Sinixt hunter Richard Desautel at the Nelson courthouse in 2017. Photo: Bill Metcalfe

UPDATED: Canada’s top court agrees to hear B.C.’s appeal on aboriginal hunting rights

Decision could reverse the Sinixt people’s status as extinct in Canada

The Supreme Court of Canada has given the B.C. government the go-ahead to appeal an aboriginal hunting case that started in a Nelson, B.C., court almost three years ago.

Richard Desautel, a Sinixt man who lives in Washington State, was charged in B.C. with hunting without a licence and hunting without being a resident. He was acquitted in B.C. Provincial Court in Nelson in 2017.

The judge found that Desautel had an aboriginal right to hunt in the Sinixt traditional territory, which straddles the U.S.-Canada border, and that the B.C. hunting laws he was charged with are an infringement of that right.

The Sinixt were declared extinct in Canada in 1956. The 2017 decision potentially opened the door to Sinixt rights and status in Canada.

The provincial government appealed the case to the B.C. Supreme Court and lost.

The court decision stated that the Sinixt are legitimately aboriginal people under the Constitution of Canada.

The province appealed that decision to the B.C. Court of Appeal and lost again.

The province then applied to the Supreme Court of Canada for leave to appeal.

The date of the hearing has not been announced.

Mark Underhill, lawyer for the Sinixt, told the Star the province’s main argument is that because the Sinixt are American citizens they can’t hold rights in Canada.

If the court agrees, that will be the end of the matter, Underhill said.

But if the court sides with the Sinixt, their extinct status could be overturned. In fact, Underhill says it has already been overturned.

“The evidence is that this was their territory, that is a proven fact now,” he said, referring to the B.C. Court of Appeal decision currently under appeal. “The extinction declaration is done, it is history, from our point of view. So it disappointing to have the provincial government continue to fight this.”

Asked by the Star for the reason the province is pursuing the case, the provincial Attorney General’s office said it would not comment because the matter is before the courts.

MLAs Katrine Conroy and Michelle Mungall, in whose ridings much of the Sinixt traditional territory sits, were not available for comment.

On Thursday the B.C. legislature formally recognized the United Nations Declaration on the Rights of Indigenous People.

Underhill said there is considerable interest in this appeal from other First Nations groups whose territory crosses the international border in eastern Canada and in the Yukon. He said he expects some of them to intervene in the case.

The date of the Supreme Court of Canada hearing has not been announced.

Related:

• Sinixt hunter acquitted in Nelson court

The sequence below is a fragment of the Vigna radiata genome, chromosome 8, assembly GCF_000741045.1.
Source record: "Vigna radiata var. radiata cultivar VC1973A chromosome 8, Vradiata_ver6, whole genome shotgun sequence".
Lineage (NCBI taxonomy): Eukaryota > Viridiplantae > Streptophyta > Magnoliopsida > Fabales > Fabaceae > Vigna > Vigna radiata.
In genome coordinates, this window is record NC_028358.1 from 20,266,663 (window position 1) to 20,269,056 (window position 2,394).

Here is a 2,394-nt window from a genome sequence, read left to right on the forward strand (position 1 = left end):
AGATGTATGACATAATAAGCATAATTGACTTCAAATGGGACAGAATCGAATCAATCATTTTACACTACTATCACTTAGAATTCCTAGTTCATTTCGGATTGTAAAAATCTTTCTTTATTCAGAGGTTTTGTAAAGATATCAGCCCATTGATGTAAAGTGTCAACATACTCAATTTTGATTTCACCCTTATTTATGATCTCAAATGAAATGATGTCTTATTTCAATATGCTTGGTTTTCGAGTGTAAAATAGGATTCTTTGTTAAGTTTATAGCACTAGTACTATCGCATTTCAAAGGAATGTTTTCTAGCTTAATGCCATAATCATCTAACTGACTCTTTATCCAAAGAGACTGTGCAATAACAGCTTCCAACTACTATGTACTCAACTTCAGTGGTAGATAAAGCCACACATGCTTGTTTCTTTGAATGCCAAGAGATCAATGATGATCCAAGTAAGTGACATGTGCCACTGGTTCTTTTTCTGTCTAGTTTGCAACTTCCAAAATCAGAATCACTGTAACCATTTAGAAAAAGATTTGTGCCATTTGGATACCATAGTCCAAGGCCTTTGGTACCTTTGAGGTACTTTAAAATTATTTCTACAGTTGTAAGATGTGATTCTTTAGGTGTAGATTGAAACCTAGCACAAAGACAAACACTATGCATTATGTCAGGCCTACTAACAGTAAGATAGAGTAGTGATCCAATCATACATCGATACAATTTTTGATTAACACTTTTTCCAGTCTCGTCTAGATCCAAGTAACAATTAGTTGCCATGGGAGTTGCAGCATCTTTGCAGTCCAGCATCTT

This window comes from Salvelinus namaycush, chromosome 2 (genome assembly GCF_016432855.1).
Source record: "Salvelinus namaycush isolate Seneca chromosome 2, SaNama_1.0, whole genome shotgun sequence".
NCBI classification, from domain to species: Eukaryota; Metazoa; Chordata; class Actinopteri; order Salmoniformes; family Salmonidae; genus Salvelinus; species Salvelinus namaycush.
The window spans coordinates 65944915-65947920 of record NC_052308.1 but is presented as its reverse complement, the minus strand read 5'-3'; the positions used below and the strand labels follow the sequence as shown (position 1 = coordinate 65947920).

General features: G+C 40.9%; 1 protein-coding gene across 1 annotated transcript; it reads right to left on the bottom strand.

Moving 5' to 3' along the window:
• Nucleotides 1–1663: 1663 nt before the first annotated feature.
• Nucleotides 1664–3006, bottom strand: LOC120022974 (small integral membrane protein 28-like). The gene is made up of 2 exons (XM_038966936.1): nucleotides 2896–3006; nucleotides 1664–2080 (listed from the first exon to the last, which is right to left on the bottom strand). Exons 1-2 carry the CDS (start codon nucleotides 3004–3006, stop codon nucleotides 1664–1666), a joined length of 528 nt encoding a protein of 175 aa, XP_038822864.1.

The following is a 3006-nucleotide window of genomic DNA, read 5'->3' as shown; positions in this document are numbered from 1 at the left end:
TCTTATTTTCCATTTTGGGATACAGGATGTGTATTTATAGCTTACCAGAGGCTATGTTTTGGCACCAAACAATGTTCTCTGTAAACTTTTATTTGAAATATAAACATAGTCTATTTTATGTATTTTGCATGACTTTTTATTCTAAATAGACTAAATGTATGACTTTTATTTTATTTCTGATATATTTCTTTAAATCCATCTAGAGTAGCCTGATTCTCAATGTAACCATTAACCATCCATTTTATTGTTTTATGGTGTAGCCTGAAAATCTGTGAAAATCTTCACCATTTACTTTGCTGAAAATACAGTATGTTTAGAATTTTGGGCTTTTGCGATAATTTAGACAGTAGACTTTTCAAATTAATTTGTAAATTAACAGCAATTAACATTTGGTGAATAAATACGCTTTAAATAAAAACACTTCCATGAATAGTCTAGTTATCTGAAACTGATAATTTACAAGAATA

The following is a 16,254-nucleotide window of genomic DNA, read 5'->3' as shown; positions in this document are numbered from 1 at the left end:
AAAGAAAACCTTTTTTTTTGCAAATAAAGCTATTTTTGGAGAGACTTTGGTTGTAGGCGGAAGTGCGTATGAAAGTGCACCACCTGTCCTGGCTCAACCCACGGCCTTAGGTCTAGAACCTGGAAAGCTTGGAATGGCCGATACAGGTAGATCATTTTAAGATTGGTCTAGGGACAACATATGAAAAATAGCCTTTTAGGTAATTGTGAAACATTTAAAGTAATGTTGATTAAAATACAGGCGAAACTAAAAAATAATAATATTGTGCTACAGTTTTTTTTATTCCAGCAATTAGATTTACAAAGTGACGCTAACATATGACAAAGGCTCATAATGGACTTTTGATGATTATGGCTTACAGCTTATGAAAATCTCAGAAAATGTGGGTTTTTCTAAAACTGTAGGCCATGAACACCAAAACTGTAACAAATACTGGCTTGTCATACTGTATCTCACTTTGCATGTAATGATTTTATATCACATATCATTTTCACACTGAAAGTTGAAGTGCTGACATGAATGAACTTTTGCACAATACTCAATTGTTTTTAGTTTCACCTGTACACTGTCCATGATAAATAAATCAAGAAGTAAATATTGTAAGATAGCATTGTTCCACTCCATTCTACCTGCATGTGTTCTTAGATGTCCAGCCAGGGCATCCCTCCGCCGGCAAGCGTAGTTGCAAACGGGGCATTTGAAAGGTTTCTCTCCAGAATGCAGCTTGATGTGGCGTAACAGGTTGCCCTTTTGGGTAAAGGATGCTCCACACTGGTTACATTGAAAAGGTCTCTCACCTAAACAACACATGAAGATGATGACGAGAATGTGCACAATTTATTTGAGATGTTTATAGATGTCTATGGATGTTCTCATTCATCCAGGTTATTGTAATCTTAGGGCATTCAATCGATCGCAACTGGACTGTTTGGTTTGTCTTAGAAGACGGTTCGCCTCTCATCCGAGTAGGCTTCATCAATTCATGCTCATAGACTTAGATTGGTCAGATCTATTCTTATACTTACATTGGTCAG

• U.S. hunter defends Sinixt rights in Nelson court

• Province loses Sinixt hunting appeal

• B.C. appeals Sinixt hunting case again

• B.C.’s top court upholds Sinixt rights in elk-hunting case

• Canada’s top court asked to hear appeal of Sinixt man’s hunting rights

• B.C. to be first to implement UN Indigenous rights declaration

This story was updated on Oct. 25 to include all of the material following the first mention of lawyer Mark Underhill.



bill.metcalfe@nelsonstar.com

Like us on Facebook and follow us on Twitter

Just Posted

William Griffin arrested in Houston homicide

RCMP have now arrested William Griffin, the man wanted in connection to… Continue reading

No crafts fair in Fort St. James today due to a power outage

Update: Residents in the district lost power on Nov. 16 at 7 am

B.C. municipality wants ALC to reconsider their decision in regard to pipeline work camp

The ALC had rejected the construction of the Coastal GasLink work camp behind the Vanderhoof airport in October

Fort St. James project gets funding for wood fibre use

More than $27 million in grants have been given to 38 projects across the province.

Vanderhoof speed skater wins RBC Future Olympian funding

Alison Desmarais’ Olympic dream is back on track

VIDEO: B.C. couple creates three-storey ‘doggie mansion’ for their five pups

Group of seven, who Kylee Ryan has dubbed as the ‘wandering paws,’ have a neat setup in Jade City

MacKinnon powers Avs to 5-4 OT win over Canucks

Vancouver battled back late to pick up single point

Poole’s Land finale: Tofino’s legendary ‘hippie commune’ being dismantled

Series of land-use fines inspire owner Michael Poole to sell the roughly 20-acre property.

Port Alberni mom takes school district to court over Indigenous smudging, prayer in class

Candice Servatius, who is an evangelical Christian, is suing School District 70

Family of B.C. man killed in hit-and-run plead for tips, one year later

Cameron Kerr’s family says the driver and passengers tried to cover their tracks

Princeton couple pays for dream vacation with 840,000 grocery store points

It’s easy if you know what you are doing, they say

Chilliwack family’s dog missing after using online pet-sitting service

Frankie the pit bull bolted and hit by a car shortly after drop off through Rover.com

B.C. wildlife experts urge hunters to switch ammo to stop lead poisoning in birds

OWL, in Delta, is currently treating two eagles for lead poisoning

Most Read